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Cassius Coolidge’s Patent Portfolio

Patent 149724 Cover Image

Processes of Taking Photographic Pictures

Coolidge received a patent for “Processes of Taking Photographic Pictures.” More commonly these were referred to as Comic Foregrounds, where one could stick their head through a cutout and appear to be in a completely different scene or another person. Today, these are most often seen at circuses, where one can instantly become to be a strong man or scantily clad woman. Interestingly though, Coolidge’s patent encompassed only the case of using this arrangement to produce an image of a person with their normal head, but the sketch of a very tiny body. Whether this idea was patent worthy is hard to tell looking back over 125 years. Regardless though, Patent 149,724 was issued for this idea on April 14, 1874 and has long since expired. For those wanting all the details, the entire terse, two page patent can be viewed below.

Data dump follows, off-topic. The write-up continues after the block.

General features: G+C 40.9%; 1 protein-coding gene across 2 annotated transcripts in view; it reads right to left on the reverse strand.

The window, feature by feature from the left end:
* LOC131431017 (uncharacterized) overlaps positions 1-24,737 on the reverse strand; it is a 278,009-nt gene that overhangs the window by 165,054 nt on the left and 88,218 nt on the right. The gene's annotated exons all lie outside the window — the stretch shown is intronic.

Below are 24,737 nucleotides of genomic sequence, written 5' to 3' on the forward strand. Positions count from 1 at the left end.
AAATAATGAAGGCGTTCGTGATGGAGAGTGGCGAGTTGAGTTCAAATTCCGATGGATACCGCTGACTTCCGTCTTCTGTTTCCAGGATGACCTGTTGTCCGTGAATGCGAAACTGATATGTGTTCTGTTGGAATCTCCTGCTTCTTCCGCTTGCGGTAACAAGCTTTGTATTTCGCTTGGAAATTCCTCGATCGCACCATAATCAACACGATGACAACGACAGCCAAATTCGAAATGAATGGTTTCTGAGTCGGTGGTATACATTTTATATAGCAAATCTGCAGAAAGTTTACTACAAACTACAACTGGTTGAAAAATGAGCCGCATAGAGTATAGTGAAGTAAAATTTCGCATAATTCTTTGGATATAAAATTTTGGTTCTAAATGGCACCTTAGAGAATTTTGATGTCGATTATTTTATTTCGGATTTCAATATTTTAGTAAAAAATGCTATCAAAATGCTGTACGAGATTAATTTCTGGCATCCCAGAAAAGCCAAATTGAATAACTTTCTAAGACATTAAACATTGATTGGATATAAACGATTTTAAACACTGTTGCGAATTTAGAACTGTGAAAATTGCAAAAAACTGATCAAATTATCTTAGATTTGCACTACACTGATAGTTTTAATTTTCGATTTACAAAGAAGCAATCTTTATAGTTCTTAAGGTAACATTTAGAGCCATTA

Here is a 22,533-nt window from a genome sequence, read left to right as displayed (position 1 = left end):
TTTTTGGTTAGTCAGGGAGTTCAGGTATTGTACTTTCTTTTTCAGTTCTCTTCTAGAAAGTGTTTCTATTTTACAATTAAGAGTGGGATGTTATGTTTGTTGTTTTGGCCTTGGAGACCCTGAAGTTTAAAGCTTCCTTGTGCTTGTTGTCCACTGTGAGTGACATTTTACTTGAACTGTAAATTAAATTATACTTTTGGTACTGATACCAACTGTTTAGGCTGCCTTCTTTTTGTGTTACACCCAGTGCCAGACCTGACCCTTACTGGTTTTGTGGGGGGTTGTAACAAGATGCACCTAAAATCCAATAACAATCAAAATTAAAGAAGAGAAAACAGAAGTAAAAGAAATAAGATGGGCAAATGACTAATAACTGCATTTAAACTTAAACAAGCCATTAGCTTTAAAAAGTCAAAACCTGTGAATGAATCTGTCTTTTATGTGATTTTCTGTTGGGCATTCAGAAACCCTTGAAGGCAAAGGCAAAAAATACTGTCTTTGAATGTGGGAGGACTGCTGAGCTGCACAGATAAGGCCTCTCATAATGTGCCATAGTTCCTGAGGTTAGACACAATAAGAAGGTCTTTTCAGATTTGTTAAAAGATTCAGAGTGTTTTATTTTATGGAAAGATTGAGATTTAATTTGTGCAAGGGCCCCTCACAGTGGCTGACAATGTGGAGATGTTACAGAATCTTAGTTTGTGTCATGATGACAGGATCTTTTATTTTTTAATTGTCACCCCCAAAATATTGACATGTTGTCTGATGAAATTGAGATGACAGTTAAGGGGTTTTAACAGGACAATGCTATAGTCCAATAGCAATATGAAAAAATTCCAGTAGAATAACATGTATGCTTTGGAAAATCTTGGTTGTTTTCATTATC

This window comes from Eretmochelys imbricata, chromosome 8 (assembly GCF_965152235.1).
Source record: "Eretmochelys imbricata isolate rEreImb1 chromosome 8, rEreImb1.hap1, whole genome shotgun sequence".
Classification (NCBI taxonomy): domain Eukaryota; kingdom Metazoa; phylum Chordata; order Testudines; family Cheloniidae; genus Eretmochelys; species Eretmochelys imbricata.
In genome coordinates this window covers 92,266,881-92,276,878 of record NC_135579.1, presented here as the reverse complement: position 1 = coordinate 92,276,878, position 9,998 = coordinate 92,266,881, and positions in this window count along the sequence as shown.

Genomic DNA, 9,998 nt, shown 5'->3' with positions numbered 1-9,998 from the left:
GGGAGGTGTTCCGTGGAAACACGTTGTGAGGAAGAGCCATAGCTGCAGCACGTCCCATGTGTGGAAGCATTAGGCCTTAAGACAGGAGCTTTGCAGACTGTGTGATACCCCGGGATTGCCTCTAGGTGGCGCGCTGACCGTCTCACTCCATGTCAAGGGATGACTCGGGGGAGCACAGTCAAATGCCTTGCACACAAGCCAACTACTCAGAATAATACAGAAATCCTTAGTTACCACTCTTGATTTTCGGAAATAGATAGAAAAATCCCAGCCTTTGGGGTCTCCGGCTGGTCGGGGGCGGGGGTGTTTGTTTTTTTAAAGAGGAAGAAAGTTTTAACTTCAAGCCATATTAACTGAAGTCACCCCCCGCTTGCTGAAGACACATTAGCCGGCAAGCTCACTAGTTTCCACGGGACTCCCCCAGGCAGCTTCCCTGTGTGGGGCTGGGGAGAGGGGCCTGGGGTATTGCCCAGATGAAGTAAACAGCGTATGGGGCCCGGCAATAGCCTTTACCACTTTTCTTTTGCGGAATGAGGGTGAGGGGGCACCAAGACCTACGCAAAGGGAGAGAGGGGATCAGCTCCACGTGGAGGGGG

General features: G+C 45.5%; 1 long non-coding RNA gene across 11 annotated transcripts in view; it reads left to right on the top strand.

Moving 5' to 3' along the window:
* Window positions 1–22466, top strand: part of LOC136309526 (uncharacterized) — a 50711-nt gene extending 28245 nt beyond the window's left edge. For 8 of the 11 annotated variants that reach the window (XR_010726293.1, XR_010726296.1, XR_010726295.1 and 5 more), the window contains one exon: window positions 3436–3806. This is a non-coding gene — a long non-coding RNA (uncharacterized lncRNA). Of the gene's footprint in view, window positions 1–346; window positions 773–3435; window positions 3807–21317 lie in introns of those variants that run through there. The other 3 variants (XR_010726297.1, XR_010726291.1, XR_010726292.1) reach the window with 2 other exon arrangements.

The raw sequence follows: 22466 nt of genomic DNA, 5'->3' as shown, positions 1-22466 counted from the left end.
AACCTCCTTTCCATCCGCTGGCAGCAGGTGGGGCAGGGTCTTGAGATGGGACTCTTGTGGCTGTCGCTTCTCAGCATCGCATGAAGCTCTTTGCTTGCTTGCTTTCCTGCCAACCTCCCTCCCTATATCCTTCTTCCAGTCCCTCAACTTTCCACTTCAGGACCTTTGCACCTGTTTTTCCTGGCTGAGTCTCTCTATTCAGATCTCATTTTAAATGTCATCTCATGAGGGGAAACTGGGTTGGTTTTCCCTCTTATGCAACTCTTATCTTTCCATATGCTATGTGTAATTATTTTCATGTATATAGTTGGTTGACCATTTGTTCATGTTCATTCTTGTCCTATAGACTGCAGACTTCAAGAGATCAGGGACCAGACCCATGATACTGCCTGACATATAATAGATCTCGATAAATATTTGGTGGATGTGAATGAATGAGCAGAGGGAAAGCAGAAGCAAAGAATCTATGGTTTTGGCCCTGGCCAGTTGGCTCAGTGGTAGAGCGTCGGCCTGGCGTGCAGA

Patent 149,724—Processes of Taking Photographic Pictures [Link to Portable Document Format (PDF) File]

Coolidge’s Comic Foreground sketches

Coolidge’s Comic Foreground sketches

Although this patent was very specific, Coolidge created many different drawings to be used as inserts for these staged photo shoots. A collection of his ideas included 158 colored sketches with descriptions, and an additional fifty pencil only outlines of caricatures, and instructions for the photographer on how to properly use the Comic Foregrounds. An example scene even included a portrait of Coolidge’s own head attached to an image of a flying goose with reins.

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